language is very good but he had gone two flexiones too far
    to my taste.
        The impact of Latin is very strong in Finland. The Finnish
    Broadcasting Company "YLE" (Suomen Yleisradio) is sending
    regularly "Nuntii latini", news in Latin, receiving praises from his
    holiness the Pope himself, a Finnish university docent sings
    tangos and Elvis Presley's songs in Latin etc. For some peculiar
    reason the pronunciation of the Finnish language is perhaps the
    most (classical) Latin of all languages, although Finnish is not an
    Indo-European language. The favored entertainment of the
    professors of Latin in the Finnish universities is to parody
    American and French ways of pronunciation of Latin after some
    international conference of the Latinists.
        I had a stormy period when I thought that perhaps the European
    Union should take, after all, classical Latin as its common
language.
    I bought a mountain of Latin text- and grammar books, books of
    Gaius Iulius Caesar (I have crossed the Rubicon in 1985!) etc.
    But classical Latin is so difficult (a regular verb can have some
    150 forms) that after heroic struggle I had to give up. Although
    the Finnish language with its 16 cases is probably still more
    complicated and difficult than Latin ... But TWO monstrous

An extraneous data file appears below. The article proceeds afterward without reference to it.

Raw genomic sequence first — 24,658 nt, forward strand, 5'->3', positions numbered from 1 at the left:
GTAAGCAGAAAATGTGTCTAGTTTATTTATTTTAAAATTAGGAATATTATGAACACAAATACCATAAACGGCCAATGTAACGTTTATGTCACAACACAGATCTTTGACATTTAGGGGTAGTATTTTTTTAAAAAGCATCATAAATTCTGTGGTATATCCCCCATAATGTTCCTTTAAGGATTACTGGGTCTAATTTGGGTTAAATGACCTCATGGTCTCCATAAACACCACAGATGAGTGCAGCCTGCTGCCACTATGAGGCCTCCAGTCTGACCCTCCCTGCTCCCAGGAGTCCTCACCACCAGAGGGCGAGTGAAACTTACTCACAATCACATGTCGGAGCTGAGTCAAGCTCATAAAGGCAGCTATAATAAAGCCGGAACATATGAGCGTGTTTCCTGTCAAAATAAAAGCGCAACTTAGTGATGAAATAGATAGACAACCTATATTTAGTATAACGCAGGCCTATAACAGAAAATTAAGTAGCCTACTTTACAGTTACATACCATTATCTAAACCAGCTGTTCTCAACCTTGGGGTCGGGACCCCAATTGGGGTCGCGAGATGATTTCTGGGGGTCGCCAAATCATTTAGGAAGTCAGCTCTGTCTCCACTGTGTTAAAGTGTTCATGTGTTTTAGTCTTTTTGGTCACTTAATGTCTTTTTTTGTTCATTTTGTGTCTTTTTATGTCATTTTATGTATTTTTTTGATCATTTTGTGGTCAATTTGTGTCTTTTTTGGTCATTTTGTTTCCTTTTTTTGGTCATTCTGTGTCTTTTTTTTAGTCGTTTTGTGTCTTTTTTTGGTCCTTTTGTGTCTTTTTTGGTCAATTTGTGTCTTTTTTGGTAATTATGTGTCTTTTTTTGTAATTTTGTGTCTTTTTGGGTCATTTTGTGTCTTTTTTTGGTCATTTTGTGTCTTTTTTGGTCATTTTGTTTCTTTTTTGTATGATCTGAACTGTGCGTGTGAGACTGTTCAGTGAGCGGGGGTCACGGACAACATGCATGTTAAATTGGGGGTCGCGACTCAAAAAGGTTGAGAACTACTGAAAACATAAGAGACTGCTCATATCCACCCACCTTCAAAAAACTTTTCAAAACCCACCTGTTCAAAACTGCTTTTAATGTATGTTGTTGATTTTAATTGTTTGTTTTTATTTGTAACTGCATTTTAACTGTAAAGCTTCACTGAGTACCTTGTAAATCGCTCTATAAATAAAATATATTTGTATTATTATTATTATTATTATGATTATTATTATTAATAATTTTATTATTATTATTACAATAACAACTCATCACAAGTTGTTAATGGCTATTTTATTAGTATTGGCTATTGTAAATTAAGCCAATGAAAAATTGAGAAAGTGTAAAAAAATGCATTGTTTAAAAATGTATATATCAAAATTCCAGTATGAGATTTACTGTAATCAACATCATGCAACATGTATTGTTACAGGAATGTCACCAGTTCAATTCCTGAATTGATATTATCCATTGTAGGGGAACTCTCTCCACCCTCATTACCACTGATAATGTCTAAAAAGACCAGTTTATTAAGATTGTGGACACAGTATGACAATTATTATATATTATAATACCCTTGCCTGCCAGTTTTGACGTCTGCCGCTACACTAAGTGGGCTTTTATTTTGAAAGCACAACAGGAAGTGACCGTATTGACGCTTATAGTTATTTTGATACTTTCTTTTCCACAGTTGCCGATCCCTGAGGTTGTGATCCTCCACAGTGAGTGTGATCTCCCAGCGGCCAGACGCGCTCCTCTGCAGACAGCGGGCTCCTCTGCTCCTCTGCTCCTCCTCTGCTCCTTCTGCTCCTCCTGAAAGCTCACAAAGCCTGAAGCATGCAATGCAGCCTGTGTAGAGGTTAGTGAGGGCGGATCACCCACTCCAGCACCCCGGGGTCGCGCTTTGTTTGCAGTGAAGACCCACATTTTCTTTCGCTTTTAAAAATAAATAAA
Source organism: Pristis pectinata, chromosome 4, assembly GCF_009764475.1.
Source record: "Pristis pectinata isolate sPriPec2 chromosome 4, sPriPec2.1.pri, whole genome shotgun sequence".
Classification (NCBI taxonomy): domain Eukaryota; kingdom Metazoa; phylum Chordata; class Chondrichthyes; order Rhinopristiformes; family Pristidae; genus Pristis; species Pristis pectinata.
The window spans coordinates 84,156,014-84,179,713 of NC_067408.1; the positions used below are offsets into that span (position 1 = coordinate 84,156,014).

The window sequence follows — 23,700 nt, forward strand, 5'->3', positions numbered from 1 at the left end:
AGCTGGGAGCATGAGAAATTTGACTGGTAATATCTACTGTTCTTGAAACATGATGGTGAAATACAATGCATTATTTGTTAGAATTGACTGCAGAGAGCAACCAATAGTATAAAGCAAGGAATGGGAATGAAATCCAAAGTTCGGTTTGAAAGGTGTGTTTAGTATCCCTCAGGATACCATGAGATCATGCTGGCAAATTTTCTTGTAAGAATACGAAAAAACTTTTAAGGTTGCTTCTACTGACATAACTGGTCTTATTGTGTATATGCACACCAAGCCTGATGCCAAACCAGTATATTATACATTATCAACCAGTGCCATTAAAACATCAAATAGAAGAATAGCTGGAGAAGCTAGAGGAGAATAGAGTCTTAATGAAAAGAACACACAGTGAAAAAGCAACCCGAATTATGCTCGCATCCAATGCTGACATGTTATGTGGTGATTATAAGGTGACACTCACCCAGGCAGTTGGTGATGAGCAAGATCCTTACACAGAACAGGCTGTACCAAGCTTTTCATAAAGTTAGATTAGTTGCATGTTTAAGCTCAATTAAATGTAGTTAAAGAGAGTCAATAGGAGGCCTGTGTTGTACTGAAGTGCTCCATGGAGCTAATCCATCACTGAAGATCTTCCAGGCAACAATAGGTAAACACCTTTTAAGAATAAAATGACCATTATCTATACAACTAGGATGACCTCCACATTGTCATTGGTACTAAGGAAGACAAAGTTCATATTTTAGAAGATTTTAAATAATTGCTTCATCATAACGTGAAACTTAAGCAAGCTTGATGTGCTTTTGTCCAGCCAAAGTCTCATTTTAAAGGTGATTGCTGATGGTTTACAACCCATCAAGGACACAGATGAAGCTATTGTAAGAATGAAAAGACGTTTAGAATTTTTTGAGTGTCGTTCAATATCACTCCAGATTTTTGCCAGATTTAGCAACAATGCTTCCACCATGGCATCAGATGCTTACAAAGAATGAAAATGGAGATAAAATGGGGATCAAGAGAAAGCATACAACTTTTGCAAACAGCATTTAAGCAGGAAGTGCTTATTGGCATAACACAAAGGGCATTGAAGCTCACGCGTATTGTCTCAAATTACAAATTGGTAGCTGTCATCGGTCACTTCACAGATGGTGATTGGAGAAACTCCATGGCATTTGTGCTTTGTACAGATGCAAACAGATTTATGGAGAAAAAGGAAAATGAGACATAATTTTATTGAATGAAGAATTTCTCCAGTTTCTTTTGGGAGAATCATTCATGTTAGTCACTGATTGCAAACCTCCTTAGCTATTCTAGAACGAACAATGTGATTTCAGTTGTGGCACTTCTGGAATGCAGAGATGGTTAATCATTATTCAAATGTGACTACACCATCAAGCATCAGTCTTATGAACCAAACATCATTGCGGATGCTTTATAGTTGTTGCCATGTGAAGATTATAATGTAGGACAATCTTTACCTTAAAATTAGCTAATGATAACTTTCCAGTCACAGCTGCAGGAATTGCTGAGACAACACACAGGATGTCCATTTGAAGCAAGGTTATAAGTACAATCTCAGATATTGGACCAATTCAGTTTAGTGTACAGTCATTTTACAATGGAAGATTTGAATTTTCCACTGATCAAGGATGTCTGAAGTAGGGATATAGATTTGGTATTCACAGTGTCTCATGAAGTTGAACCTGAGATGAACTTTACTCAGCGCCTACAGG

languages is perhaps too much for one mortal being (Morituri vos
    salutat!).
        I liked Glosa very much. Perhaps a language with totally
    invented words, without any connections to natlangs,  with
    grammar of Glosa (i.e. very much like the  Chinese and Malayan
    grammar) would be the best choice for an exter-European IAL.
        But as a European I want a language that is based on the
    heritage of the European culture. That language is Latin (also as
    a bridge from the Greek culture). Oh. how happy I became when
    I found in Internet Interlingua. It was exactly what I had been
    after. The famous words of Vladimir Ilyitch Lenin were ringing in my
    ears: "TAKAYA PARTIYA YEST!" (There IS such a party - meaning
    the Bolshevik Party), i.e. "TAKIY JAZYK YEST!" (There IS such a
    language - meaning Interlingua).
        Interlingua is natural enough, rhythmical, vocalistic,
    beautiful, an ideal language. More than a mere auxiliary
    language. It could easily become a MAIN LANGUAGE of
    the European Union, the real LINGUA FRANCA of all Europeans.
        I feel sorry that so many auxlanguagists languish in the
    darkness of ignorance and stick with religious phanaticism to
    their various unnatural and very peculiar lingos (Although of course
    inventing a new language all of ones own is an entertaining hobby).
    It would be desirable, however, that the auxlinguists would unite
    their efforts in order to bring Interlingua to victory in Europe
    now when Europe is taking decisive steps towards a
    mighty economic and cultural unit (EMU, common currency
    etc.). We are on the way to the Federation of Europe, a new but
    greater version of the old Holy Roman Empire. (In my Holy Roman
    Empire there is place also for Russia and other Slavic countries
    and the countries of the Turkic commonwealth and a perfect
    candidate for the Emperor were Otto von Habsburg, who is the
    official emperor of Austria-Hungary, albeit an emperor without
    an empire at the moment). I do not want to see Europe, where
    everybody speak English - it is not a European language at all - or